Beautiful but Deadly
An open field, scattered with tall spikes of red-purple, tubular flowers gently waving in the warm breeze. Hummingbirds flit stem to stem gathering nectar.
Downside? It can kill you.
What do you know about this beautiful and common, plant? Test your knowledge in this 10 question true or false quiz. Answers at the end.
True or False?
- Foxglove is native to western and southwestern Europe, western and central Asia, and northwestern Africa.
- Foxglove flowers can be yellow.
- A common name for this plant was ‘witch’s glove.’
- It takes two years to get a bloom.
- Plants thrive on recently disturbed acidic soils.
- All parts of the plant are poisonous to humans.
- Inhaling the pollen can affect some people.
- Wear gloves when collecting, handling fresh and dried materials.
- Chemicals from Foxgloves are used for making heart medicine.
- The chemicals from Foxgloves were thought to control seizures.
If you said true to all of these statements, you were right! Want to know more? Here are the backstories:
- Foxgloves are very common but not native to our area. They are native to parts of Europe, Asia, and Africa.
- Flowers can be purple, pink, fuchsia, white, and yellow. Breeders are working on new colors such as peach. Flowers can have various marks and spotting. Bloom color will change as flowers age.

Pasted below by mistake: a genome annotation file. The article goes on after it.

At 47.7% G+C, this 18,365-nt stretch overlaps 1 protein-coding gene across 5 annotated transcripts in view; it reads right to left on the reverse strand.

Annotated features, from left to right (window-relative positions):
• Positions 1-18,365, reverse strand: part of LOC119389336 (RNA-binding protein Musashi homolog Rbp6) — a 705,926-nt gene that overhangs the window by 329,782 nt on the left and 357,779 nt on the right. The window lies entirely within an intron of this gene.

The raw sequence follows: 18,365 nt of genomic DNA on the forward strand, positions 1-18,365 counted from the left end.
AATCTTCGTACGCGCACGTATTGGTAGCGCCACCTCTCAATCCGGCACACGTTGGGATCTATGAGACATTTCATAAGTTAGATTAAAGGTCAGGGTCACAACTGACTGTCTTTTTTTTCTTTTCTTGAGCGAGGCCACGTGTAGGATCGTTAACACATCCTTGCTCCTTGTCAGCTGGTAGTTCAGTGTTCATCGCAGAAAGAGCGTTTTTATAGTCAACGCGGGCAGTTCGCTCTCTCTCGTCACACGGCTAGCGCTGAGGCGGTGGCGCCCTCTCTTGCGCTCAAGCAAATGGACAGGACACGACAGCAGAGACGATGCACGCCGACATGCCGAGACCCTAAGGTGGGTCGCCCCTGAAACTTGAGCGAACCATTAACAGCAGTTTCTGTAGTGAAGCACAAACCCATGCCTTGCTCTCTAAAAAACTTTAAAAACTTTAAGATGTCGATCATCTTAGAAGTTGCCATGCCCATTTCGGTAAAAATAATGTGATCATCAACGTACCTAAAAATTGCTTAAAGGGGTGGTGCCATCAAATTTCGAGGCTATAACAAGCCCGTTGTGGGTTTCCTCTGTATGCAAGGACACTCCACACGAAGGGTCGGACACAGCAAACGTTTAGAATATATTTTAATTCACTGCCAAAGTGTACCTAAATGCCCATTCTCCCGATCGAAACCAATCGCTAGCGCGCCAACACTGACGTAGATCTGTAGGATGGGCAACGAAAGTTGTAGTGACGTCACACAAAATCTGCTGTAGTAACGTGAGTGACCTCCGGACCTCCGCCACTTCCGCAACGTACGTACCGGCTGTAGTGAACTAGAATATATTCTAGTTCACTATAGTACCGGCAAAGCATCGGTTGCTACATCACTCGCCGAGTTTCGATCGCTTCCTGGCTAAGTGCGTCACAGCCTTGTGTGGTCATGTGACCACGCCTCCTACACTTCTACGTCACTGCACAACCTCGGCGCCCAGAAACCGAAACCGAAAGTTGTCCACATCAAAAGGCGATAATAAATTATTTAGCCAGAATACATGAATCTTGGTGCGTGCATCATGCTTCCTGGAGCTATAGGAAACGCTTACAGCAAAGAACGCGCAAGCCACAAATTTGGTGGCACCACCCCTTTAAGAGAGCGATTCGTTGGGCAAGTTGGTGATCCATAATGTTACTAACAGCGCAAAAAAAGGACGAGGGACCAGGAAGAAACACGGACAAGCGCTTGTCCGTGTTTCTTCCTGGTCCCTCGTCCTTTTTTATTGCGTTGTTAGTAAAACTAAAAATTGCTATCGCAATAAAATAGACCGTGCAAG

- There were several common names for this plant (not all complementary) including: ‘witch’s glove’, ‘dead man’s bells’, and ‘fox’s glove’.
- Foxglove is a biennial plant, meaning it completes a full lifecycle (including reseeding) in two years.
- Plants will routinely colonize disturbed areas, especially if the soil is a bit acid and well drained. Locations can include woodlands, sea-cliffs, mountain slopes, and open fields.
- Beautiful but deadly. All parts of this plant, fresh and dried, are poisonous. Even deer and rabbits will leave them alone. There have been cases where deadly foxglove leaves were confused with harmless comfrey leaves.
- Pollen can contain a tiny amount of digoxin which is a type of cardiac glycosides.
- As a general rule, wear gloves when collecting, arranging, or cleaning up garden debris. Foxgloves were probably one of the plants that rule was made for as even a tiny bit of sap transferred from glove to shovel handle can be a problem.
- Digoxin, extracted from several varieties of Foxglove is used to create medicines for congestive heart failure and seizures.
- Foxglove is no longer used for seizures. It is thought that Vincent van Gogh may have been influenced during his “Yellow Period” by digitalis therapy used to control seizures.
–Better Homes and Gardens (https://www.bhg.com)
–Wikipedia, Foxglove (https://en.wikipedia.org/wiki/Digitalis)
—Foxglove Flower Alert, Whats Cooking America (https://whatscookingamerica.net)
–Gardening Know How, Foxglove (https://www.gardeningknowhow.com)